McFarland, a redshirt sophomore, was the only underclassman among the Steelers draft picks. He played only two seasons at Maryland but had his best year in 2018 when he rushed for 1,034 yards and averaged 7.9 yards per carry. He gained a lot of attention that season when he rushed for 298 yards on 21 carries against Ohio State, a game in which he had runs of 52, 75 and 81 yards.
“The Ohio State game did a lot for my confidence, let me know I could still compete with the best,” McFarland said. “Not only that I can play football, but I can go toe-to-toe with the best.”
The Steelers coaches have familiarity with McFarland. Their new quarterback coach, Matt Canada, was Maryland’s offensive coordinator in 2018. Also, Tomlin’s oldest son, Dino, played with the Terrapins last season.
“We were able to add a running back that gives us a change-up,” Colbert said. “He has a characteristic that’s different from the guys we have.”
Injuries have bothered McFarland since high school. He missed his senior season at DeMatha Catholic and had to be redshirted his freshman season at Maryland because of a broken leg. He averaged 6.7 yards per carry in addition to catching 24 passes for 199 yards and one touchdown in two seasons.
In addition to his injuries, McFarland said he had to deal with the sudden death of offensive lineman Jordan McNair, who came in the same recruiting class with him to Maryland. McNair died of football-related heat stroke in June 2018.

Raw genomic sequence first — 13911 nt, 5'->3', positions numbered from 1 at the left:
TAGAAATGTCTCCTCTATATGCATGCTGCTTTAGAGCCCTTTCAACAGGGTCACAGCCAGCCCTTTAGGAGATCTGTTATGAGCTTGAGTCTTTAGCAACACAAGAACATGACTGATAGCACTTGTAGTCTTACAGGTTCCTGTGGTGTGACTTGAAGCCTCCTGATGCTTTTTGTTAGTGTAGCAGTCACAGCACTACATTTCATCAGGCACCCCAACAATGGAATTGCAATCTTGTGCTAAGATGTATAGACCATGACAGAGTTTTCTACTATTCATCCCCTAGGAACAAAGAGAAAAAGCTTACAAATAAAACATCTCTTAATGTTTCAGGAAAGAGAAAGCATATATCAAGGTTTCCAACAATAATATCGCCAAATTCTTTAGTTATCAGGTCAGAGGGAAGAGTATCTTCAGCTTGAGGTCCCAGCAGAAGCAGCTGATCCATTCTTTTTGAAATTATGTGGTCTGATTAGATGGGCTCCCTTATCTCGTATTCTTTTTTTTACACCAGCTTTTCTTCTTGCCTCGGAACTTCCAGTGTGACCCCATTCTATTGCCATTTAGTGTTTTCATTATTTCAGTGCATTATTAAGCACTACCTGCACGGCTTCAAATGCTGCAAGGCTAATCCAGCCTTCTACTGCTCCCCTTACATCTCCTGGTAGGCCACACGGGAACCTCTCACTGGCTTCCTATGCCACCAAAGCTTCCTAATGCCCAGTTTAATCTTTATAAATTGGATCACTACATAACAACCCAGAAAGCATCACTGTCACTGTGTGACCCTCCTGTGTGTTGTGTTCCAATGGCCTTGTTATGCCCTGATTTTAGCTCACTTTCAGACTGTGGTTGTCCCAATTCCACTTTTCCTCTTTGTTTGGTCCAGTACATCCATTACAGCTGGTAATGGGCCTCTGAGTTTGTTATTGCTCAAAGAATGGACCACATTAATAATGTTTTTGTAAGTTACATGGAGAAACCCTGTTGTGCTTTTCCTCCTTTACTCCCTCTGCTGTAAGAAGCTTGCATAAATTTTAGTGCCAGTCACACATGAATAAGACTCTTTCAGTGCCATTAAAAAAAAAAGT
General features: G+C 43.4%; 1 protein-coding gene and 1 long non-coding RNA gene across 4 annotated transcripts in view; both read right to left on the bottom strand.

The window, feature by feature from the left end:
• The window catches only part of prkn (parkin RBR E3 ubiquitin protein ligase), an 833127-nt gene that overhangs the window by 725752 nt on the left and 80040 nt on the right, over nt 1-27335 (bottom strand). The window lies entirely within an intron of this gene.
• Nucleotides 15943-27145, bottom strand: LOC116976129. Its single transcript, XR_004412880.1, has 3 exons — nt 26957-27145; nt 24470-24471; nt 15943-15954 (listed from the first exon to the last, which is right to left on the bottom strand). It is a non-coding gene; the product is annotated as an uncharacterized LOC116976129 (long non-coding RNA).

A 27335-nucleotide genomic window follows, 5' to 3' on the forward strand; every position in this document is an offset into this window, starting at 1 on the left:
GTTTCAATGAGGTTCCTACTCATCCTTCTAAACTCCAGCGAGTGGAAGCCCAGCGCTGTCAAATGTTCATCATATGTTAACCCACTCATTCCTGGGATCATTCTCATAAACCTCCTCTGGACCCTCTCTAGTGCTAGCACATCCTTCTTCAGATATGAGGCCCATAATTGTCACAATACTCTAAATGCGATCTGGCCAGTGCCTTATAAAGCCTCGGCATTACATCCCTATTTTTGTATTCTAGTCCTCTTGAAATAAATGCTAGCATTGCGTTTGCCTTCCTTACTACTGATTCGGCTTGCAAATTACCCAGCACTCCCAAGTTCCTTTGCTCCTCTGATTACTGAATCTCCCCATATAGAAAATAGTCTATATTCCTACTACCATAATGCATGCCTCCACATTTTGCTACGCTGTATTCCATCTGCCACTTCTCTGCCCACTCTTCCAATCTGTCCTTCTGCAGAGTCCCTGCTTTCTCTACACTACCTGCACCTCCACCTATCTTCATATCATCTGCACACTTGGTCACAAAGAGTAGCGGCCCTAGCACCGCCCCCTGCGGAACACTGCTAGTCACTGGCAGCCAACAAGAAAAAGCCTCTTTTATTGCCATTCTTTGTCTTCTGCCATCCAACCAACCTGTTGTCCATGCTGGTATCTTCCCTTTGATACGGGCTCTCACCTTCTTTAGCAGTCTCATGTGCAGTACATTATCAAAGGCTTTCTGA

“It was a lot of ups and downs for me, having to redshirt, losing our teammate Jordan,” McFarland said. “I’ve been through a lot of adversity at Maryland, but I had a lot of success. Sometimes you’re going to fall, but sometimes it how you respond to it in life.”
Dotson (6-4, 313) was not invited to the combine, despite being a two-time first-team all-conference selection with the Ragin’ Cajuns. But he shares many of the same physical qualities as Hunt, one of the most powerful run blockers in the draft. Dotson has a tough-guy attitude that sometimes includes telling his opponent the play before it’s run to dare him to stop it.
“It’s more of an intimidation-type thing,” Dotson said. “I feel I can win any play that I do, so I tell them the play and they have to find a way to do it. If I tell you the play and they still can’t stop it, it hurts the morale even more.”
Brooks was a high school quarterback who nearly quit football when he sustained a compound fracture of his right ankle and broke his wrist on the same play when he was a senior. But he played all over the field for the Terrapins and likely will be tried as a hybrid linebacker in the Steelers defense.
“He plays a little everywhere,” said senior defensive assistant/secondary coach Teryl Austin said. “The biggest thing I liked about him is he’s always around the ball, he’s going to show up and he’s very, very physical. He has a really good feel for the game in terms of instinct. That’s what you’re looking for when you got a guy back there.”
At Nebraska, Davis played alongside his twin brother, Khalil, who was drafted a round earlier by the Tampa Bay Buccaneers. Like his brother, the 308-pound Khalil Davis opened eyes at the combine when he ran a 4.75. The Davis twins were each eight-time letter-winners at Nebraska (four each in football and track), the first Huskers in more than 50 years to be eight-time letter-winners.
That’s what made Carlos Davis so attractive to the Steelers.
“When you’re running 4.79 at that weight, and you’re performing the shot and discus, I don’t know if we’ve seen the best of those guys yet,” Colbert said.